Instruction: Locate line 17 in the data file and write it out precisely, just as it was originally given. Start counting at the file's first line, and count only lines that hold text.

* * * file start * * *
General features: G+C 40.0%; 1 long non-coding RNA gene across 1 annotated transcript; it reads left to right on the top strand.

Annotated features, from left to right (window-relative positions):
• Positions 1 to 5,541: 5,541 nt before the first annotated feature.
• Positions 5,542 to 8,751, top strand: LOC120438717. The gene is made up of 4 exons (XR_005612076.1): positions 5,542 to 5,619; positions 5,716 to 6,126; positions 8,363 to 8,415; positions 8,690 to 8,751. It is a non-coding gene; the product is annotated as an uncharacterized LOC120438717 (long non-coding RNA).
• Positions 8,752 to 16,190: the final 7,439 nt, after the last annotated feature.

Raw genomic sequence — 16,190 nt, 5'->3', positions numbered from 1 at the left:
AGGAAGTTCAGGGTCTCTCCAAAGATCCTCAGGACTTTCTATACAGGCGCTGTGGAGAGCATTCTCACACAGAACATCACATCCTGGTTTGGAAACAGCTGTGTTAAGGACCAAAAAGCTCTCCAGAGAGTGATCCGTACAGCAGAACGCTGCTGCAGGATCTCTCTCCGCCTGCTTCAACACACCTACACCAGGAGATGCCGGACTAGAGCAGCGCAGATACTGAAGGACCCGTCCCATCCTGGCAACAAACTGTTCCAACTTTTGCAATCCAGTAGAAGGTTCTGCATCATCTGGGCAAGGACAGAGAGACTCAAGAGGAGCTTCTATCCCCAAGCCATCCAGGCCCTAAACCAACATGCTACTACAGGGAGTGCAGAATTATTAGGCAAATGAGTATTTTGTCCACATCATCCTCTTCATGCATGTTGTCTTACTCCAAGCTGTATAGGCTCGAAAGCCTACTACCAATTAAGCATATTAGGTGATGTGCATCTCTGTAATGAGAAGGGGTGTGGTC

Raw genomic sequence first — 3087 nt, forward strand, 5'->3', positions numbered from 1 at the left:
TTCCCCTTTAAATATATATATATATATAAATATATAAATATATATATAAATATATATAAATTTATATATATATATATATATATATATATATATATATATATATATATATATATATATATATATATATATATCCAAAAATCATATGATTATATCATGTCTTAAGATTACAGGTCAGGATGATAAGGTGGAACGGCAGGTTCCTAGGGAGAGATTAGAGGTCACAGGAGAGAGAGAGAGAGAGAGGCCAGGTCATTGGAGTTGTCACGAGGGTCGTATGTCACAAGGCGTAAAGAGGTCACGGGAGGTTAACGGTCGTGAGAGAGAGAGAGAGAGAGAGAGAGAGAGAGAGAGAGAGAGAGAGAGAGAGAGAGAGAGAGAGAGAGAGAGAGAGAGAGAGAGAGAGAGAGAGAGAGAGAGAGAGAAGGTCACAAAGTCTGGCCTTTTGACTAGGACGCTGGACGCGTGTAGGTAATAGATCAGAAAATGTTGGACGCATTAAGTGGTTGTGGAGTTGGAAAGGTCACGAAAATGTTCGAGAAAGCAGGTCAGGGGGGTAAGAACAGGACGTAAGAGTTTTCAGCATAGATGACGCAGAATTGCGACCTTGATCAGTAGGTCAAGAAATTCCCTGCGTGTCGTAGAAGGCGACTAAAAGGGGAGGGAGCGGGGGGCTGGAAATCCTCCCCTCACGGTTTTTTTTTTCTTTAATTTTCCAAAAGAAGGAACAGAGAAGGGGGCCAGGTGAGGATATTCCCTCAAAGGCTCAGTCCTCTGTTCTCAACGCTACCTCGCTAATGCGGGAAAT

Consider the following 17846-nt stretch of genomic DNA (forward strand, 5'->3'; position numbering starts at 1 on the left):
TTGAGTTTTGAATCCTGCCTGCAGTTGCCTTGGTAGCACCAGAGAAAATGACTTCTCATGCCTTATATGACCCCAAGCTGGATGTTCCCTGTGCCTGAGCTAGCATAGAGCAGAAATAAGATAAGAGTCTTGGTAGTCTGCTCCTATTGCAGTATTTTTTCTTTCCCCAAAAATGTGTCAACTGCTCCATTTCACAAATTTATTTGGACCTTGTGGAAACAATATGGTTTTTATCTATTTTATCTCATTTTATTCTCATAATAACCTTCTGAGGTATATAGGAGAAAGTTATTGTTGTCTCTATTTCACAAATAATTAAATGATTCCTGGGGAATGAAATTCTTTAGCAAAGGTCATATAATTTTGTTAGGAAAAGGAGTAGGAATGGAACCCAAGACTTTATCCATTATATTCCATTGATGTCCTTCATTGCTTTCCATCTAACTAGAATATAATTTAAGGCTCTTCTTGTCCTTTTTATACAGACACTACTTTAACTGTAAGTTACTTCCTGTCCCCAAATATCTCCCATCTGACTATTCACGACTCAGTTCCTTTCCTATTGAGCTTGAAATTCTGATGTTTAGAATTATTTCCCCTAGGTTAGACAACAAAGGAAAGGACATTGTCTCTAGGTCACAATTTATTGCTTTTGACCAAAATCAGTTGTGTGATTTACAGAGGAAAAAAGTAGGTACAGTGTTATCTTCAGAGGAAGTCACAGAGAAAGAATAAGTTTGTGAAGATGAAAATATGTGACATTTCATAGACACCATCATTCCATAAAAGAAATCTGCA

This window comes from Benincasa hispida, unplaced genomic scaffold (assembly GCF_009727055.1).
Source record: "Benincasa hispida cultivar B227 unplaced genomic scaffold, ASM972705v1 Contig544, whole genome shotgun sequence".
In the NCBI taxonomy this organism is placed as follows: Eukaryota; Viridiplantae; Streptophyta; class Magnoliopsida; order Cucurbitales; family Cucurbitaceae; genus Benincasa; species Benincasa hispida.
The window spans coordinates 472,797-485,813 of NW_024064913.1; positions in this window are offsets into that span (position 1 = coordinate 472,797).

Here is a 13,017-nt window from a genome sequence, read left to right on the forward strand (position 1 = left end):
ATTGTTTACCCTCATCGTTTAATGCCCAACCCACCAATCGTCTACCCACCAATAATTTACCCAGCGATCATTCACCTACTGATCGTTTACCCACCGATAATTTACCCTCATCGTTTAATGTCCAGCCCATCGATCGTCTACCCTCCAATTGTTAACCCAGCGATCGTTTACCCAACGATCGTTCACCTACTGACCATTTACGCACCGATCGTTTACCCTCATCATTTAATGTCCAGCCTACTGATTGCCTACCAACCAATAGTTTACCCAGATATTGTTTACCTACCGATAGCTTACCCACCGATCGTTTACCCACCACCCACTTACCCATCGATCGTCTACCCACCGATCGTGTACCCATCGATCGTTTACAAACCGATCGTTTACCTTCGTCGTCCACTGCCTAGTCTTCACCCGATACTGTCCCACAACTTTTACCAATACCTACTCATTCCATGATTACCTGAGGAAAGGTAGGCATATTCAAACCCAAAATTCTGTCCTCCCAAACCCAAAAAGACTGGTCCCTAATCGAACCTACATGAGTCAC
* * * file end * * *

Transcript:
ATTGTTTACCCTCATCGTTTAATGCCCAACCCACCAATCGTCTACCCACCAATAATTTACCCAGCGATCATTCACCTACTGATCGTTTACCCACCGATAATTTACCCTCATCGTTTAATGTCCAGCCCATCGATCGTCTACCCTCCAATTGTTAACCCAGCGATCGTTTACCCAACGATCGTTCACCTACTGACCATTTACGCACCGATCGTTTACCCTCATCATTTAATGTCCAGCCTACTGATTGCCTACCAACCAATAGTTTACCCAGATATTGTTTACCTACCGATAGCTTACCCACCGATCGTTTACCCACCACCCACTTACCCATCGATCGTCTACCCACCGATCGTGTACCCATCGATCGTTTACAAACCGATCGTTTACCTTCGTCGTCCACTGCCTAGTCTTCACCCGATACTGTCCCACAACTTTTACCAATACCTACTCATTCCATGATTACCTGAGGAAAGGTAGGCATATTCAAACCCAAAATTCTGTCCTCCCAAACCCAAAAAGACTGGTCCCTAATCGAACCTACATGAGTCAC